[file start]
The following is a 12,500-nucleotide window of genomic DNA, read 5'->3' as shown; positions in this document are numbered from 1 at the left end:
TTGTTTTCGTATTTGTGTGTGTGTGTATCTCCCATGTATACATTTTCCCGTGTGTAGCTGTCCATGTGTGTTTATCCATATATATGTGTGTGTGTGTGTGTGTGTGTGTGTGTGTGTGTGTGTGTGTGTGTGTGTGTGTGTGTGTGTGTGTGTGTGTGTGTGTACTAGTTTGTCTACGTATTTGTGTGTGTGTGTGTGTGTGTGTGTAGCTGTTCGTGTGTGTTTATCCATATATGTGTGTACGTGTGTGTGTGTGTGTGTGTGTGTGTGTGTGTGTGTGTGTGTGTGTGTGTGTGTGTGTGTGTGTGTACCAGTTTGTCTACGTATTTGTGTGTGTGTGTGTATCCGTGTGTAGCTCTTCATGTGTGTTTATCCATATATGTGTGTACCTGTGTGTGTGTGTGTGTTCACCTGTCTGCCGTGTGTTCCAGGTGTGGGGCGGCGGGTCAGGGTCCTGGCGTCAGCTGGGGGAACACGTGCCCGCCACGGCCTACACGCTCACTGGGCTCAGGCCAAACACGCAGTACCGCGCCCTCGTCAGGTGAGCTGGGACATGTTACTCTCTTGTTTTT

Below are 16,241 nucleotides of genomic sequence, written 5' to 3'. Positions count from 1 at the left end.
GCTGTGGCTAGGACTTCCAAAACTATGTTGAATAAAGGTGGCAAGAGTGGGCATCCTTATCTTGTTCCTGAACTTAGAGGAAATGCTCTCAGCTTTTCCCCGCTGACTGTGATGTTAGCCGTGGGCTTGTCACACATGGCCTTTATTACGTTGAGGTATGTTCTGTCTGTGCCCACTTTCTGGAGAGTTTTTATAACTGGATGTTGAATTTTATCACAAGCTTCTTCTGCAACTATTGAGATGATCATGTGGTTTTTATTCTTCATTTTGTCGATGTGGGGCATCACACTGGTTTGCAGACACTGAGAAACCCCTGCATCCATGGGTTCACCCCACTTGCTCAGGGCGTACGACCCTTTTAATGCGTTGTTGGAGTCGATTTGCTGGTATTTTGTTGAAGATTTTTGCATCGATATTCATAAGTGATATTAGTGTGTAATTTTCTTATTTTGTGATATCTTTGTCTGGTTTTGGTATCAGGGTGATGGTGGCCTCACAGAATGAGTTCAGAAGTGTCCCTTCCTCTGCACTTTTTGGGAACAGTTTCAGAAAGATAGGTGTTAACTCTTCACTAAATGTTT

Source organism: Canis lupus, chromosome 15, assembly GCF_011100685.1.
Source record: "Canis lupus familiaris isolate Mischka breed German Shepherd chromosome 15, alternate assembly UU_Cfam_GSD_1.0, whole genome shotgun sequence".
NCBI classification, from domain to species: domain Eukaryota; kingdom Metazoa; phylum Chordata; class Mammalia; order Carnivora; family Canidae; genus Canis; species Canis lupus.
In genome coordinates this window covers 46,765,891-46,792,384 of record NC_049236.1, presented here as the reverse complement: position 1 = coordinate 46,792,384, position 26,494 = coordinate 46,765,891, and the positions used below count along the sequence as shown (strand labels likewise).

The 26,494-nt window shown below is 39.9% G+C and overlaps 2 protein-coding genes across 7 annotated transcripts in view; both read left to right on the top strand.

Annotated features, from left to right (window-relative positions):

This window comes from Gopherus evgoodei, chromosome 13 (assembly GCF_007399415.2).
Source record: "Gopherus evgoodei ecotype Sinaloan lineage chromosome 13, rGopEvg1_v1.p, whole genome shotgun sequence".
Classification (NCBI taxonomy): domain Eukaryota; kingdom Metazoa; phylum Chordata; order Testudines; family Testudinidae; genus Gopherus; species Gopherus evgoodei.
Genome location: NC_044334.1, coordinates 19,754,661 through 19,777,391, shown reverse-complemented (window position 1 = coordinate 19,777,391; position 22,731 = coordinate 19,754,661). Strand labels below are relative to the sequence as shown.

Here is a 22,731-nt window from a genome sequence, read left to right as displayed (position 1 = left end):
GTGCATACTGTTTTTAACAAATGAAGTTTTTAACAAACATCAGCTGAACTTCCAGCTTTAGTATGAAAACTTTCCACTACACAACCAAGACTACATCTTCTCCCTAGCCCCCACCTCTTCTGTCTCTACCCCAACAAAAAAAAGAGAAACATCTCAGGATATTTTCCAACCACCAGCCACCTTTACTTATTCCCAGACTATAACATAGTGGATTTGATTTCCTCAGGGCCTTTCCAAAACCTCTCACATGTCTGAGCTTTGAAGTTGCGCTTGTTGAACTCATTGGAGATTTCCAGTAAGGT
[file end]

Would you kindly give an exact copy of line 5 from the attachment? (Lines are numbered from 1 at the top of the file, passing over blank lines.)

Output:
Source organism: Canis lupus, chromosome 15, assembly GCF_011100685.1.